Plymouth was third with nearly 800,000 out of first place with 610,954, Buick with 588,439 and Pontiac finished up the top 5 with 446,429.

Here’s the rest of the 19 makers:

Oldsmobile – 408,060

Dodge – 341,797

Studebaker – 320,884

Mercury – 293,585

Chrysler – 179,299

Nash – 171,782 (produced it’s 2,000,000th car)

DeSoto – 136,203

Hudson – 121,408

Cadillac – 103,857

Packard – 42,627

Lincoln – 28,190

Kaiser – 15,228

Crosley – 6,792

Frazer – 3,700

Do you have a favorite?  I have a couple.  My first would be the Hudson, followed closely by the Studebaker with its bullet nose.

I don't know why but I love the shape of these cars. Here is the 1950 Hudson Commodore.

There is nothing more interesting than the Bullet Nose Studebaker. Here is the 1950 Land Cruisera.

What else went on in 1950?

Micro Cars!!!  Say WHAT???   Yeah!!!   The IMP – hailed as “The Little Car with the Big Future”. With an MPG of 10 miles per gallon and all fiber glass body, the hopes were high.  But the car didn’t sell and disappeared in the same year.

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Car Production Numbers. They Made How Many? 1951

Over 5.5 million car produced in 1951.

Of the 20 solid car manufacturers only 2 were over 1 million cars, 14 in six figures.  Here is how they broke out.

Chevy – 1,229,986

Ford – 1,013,381

Plymouth – 611,000

Buick – 404,657

Pontiac – 370,159

Mercury – 310,387

Dodge – 290,000

Oldsmobile – 285,615

Studebaker – 246,195

Nash – 205,307

Chrysler – 163,613

Kaiser – 139,452

Hudson – 131,915

Cadillac – 110,340

DeSoto – 106,000

Packard – 100,713

Henry J – 81,942

Lincoln – 32,574

Frazer – 10,214

Crosley – 6,614

Here are some sample:

1951 Frazer Convertible - I like paint scheme.


'51 Hudson Hornet Cub Coupe


1951 Crosley

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Car Production Numbers. They Made How Many? 1911

1911 oh… that was a great year!  Well I don’t actually have any proof of that, but there sure were a lot of new car makes that year.  Here the list:

Alpena; ArBenz; Atterbury; Carhartt, Case, Chevrolet; Colby, Crow-Elkhart, Dalton, Gaylord, Havers, Hupp-Yeats; King; Lenox; Mighty Michigan; Motorette; Nyberg: Penn; Rayfield; R.C.H.; Roader; Rogers; S.G.V.; Standard Electric (yes electric); Stutz; Stuyvesant; Virginian; W.F.S.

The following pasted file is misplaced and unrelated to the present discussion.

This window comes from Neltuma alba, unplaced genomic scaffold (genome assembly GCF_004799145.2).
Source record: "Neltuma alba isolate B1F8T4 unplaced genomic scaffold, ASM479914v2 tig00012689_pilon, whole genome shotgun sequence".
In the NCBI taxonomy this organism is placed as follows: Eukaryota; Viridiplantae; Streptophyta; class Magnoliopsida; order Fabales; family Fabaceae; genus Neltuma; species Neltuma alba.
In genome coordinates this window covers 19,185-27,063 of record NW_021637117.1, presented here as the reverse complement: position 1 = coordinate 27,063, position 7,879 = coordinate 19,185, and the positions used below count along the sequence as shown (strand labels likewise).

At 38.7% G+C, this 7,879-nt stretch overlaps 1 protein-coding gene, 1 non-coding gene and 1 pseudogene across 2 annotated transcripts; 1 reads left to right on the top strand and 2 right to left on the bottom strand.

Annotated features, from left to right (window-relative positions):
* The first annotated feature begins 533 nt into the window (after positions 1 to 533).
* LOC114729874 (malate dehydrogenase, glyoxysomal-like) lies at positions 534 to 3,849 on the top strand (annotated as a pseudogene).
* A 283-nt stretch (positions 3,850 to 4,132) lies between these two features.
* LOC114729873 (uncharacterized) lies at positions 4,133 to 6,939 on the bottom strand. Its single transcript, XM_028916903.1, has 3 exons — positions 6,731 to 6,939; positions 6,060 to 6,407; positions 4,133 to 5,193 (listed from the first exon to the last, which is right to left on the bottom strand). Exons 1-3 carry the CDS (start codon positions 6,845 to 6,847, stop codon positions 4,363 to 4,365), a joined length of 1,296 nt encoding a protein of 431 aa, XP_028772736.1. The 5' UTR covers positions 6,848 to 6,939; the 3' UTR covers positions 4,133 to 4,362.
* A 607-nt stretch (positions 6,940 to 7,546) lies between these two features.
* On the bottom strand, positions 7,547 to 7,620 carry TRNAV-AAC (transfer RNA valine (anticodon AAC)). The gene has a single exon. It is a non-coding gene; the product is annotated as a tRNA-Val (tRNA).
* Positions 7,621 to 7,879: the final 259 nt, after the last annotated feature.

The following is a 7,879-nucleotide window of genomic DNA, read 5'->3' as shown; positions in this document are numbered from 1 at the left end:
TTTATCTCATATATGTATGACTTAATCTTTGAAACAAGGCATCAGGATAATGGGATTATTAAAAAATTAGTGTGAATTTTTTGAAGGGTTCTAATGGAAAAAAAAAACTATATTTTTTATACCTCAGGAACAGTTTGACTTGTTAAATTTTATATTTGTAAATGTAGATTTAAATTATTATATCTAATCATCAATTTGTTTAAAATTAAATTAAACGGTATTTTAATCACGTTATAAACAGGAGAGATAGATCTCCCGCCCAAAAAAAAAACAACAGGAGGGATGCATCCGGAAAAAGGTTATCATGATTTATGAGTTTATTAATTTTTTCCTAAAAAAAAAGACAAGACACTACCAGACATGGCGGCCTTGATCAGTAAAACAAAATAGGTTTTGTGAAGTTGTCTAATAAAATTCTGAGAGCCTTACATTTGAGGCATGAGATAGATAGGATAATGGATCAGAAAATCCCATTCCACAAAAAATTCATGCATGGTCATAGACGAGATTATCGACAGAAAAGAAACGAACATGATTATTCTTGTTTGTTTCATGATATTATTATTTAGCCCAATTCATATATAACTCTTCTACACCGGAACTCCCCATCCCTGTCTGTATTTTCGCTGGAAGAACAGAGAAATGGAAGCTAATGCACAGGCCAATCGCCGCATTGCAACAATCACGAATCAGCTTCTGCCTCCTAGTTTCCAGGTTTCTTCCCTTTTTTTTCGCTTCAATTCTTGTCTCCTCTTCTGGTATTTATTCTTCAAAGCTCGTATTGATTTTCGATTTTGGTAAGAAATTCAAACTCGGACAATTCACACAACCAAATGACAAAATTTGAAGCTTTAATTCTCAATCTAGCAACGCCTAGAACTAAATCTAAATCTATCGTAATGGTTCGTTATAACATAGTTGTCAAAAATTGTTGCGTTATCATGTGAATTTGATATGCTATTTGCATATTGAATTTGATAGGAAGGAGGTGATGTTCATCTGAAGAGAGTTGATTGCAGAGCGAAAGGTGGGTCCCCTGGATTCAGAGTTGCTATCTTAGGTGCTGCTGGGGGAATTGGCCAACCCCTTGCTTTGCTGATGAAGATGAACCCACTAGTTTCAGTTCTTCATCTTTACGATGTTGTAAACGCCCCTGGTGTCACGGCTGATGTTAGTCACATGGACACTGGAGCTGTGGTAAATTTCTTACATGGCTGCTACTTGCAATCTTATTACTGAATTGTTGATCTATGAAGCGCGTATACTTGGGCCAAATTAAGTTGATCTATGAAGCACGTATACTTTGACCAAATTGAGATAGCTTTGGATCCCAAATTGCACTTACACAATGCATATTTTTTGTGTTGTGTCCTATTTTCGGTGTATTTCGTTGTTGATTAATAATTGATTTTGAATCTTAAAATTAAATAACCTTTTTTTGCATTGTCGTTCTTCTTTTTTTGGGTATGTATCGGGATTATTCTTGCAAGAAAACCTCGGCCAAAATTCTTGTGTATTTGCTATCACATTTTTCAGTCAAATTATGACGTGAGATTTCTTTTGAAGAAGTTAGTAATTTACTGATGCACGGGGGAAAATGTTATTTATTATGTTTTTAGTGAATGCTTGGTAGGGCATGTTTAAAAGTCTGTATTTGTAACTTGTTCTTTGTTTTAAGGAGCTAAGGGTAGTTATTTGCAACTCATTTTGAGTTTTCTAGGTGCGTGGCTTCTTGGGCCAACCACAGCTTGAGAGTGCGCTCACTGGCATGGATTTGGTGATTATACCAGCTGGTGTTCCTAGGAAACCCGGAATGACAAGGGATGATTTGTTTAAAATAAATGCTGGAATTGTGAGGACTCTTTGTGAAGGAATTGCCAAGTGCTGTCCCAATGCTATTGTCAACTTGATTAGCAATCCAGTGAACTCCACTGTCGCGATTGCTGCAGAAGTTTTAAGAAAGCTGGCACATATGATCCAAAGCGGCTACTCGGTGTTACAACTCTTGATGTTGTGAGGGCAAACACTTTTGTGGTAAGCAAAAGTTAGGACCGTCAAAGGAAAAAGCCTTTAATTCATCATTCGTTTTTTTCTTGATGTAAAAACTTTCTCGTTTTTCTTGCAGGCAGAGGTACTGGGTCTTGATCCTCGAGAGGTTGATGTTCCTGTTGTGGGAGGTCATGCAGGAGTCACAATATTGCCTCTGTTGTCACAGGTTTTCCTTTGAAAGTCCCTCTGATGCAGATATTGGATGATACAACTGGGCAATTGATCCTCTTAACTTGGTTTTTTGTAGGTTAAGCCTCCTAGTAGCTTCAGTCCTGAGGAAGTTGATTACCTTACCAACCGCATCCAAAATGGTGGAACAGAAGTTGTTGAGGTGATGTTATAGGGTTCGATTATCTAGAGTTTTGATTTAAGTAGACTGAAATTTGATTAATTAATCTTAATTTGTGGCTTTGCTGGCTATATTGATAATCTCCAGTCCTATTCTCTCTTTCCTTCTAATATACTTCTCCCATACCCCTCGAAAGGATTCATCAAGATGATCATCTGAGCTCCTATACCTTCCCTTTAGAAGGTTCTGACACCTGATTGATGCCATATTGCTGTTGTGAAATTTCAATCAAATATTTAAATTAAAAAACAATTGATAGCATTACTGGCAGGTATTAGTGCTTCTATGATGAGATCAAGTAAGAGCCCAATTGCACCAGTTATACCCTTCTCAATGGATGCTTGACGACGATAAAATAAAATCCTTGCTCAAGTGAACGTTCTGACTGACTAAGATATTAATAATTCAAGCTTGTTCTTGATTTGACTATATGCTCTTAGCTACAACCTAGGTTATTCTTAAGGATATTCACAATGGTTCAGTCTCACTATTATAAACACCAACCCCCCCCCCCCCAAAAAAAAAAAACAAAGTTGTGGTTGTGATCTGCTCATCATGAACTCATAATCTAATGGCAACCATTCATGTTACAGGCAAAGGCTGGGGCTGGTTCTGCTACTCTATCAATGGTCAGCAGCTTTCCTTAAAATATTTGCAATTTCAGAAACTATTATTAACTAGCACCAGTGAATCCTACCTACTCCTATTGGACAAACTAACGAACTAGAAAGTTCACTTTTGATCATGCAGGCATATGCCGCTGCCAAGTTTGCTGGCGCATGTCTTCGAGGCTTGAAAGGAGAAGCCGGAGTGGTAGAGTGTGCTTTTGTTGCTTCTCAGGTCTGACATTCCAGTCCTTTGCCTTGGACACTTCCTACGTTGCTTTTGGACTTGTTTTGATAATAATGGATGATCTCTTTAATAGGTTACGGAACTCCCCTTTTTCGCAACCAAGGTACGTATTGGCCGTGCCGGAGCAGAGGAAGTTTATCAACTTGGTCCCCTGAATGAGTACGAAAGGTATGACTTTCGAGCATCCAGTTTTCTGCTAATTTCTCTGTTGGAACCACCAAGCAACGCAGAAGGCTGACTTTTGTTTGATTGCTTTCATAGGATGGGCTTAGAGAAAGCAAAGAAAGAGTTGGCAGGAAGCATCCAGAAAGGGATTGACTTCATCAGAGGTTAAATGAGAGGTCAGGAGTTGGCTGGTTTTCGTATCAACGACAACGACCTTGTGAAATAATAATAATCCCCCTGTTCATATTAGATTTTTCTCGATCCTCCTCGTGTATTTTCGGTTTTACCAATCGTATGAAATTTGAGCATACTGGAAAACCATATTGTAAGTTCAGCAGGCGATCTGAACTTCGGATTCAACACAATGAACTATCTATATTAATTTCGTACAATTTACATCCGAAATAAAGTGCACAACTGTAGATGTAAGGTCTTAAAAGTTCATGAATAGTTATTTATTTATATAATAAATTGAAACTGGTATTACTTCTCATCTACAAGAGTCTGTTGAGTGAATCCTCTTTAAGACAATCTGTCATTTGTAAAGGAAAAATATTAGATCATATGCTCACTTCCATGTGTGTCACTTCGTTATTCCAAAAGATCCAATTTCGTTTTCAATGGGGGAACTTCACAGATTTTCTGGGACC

So who were the leaders for that year?

Ford out-paced all with 69,762 Cars.

Second up was Studebaker/EMF with 26,827.

1911 can't use just '11 any longer - someone might think this was a 2011 Studebaker

Willys-Overland up next with 18,745 and Maxwell about 2,000 less at 16,000.

One of the 16,000 Maxwells

Buick came in at fifth with 13,389, beating out Cadillac with 10,071 cars.

Hudson and Chalmers finish up the list with 6,486 and 6,250 respectively.

The 1911 Chalmers - look at that stance!!!!

1911 Milestones:

–  International Motor Company was formed (MACK)

– Buick sets a speed record, running 20 miles in just over 13 minutes.

– First Indianapolis 500 was held and won by Ray Harroun in a six-cylinder Marmon Wasp – 6 hours, 42 minutes and 8 seconds of drive time.

The Marmon Wasp

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Car Production Numbers. They Made How Many? 1922

It is 1922 and the car industry is moving right along.  Small start-up car companies pop up here and there in the 1920’s.

Here is how they stacked up for 1922.

Top spot was Ford  producing 1,147,028 cars.

Dodge was a very distant second with 152,653 car rolling off their assembly line.

Chevrolet ran in third place with 138,932 cars made.

And finish up the list were Buick with 123,152; Studebaker with 105,005; Williys-Overland with 95,410; Durant with 55,300 and finally Maxwell/Chalmers 44,811.

Total passenger cars produced were 2,274,185 with 269,991 truck being made.

Rickenbacker was a new upstart beginning production in 1922.

Durant produce a car priced at $319 . Ford reduced prices to $298.

Balloon tires were introduced.

Hey fuel gauges began being installed in dash in 1922.

1922 Durant Star - An attempt to undercut Ford's prices

1922 Rickenbacker 4 Door

I love this one:

1922 Chrysler Panel Truck

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Car Production Numbers. They Made How Many? 1950

Folks seem to like this segment so let’s continue with 1950.

19 major car makers existed back then and Chevy topped the production totals with 1,498,590 units followed closely by Ford with 1, 208,912.  The rest of the field were all less than have that.

Plymouth – 610,954

Buick – 588,439

Pontiac – 466,429

Olds – 408,060

Dodge – 341,797

Studebaker – 320,884  (Don’t ya wish they would have made it?  I would love to have seen their innovation continue.)

Mercury – 293,658

Chrysler – 179,299

Nash – 171,782

DeSoto – 136,203

Hudson – 121,408

Cadillac – 103,857

Packard – 42,627

Lincoln – 28,190

Kaiser – 15,228

Croslely – 6,792

Frazer – 3,700

Of note:

This was the last year for the Old 6 cylinder 76 models, while their Rocket  88 set speed records at Daytona – averaging 100.28 mph.

Packard began selling the only automatic transmission ever developed by an independent car maker.

The Rocket 88 - record setter.


Can a pick a Frazer out of a line up?  Me either. Here’s one.

1950 Frazer Manhattan Convertible

How about a Crosley?  Yeah I could do that one.

Crosley Hot Spot - circa 1950

And what did a automatic transmission look like in 1949?  Here is the Packards Ultramatic.

The looked a lot like todays automatic transmissions


Thanks for reading.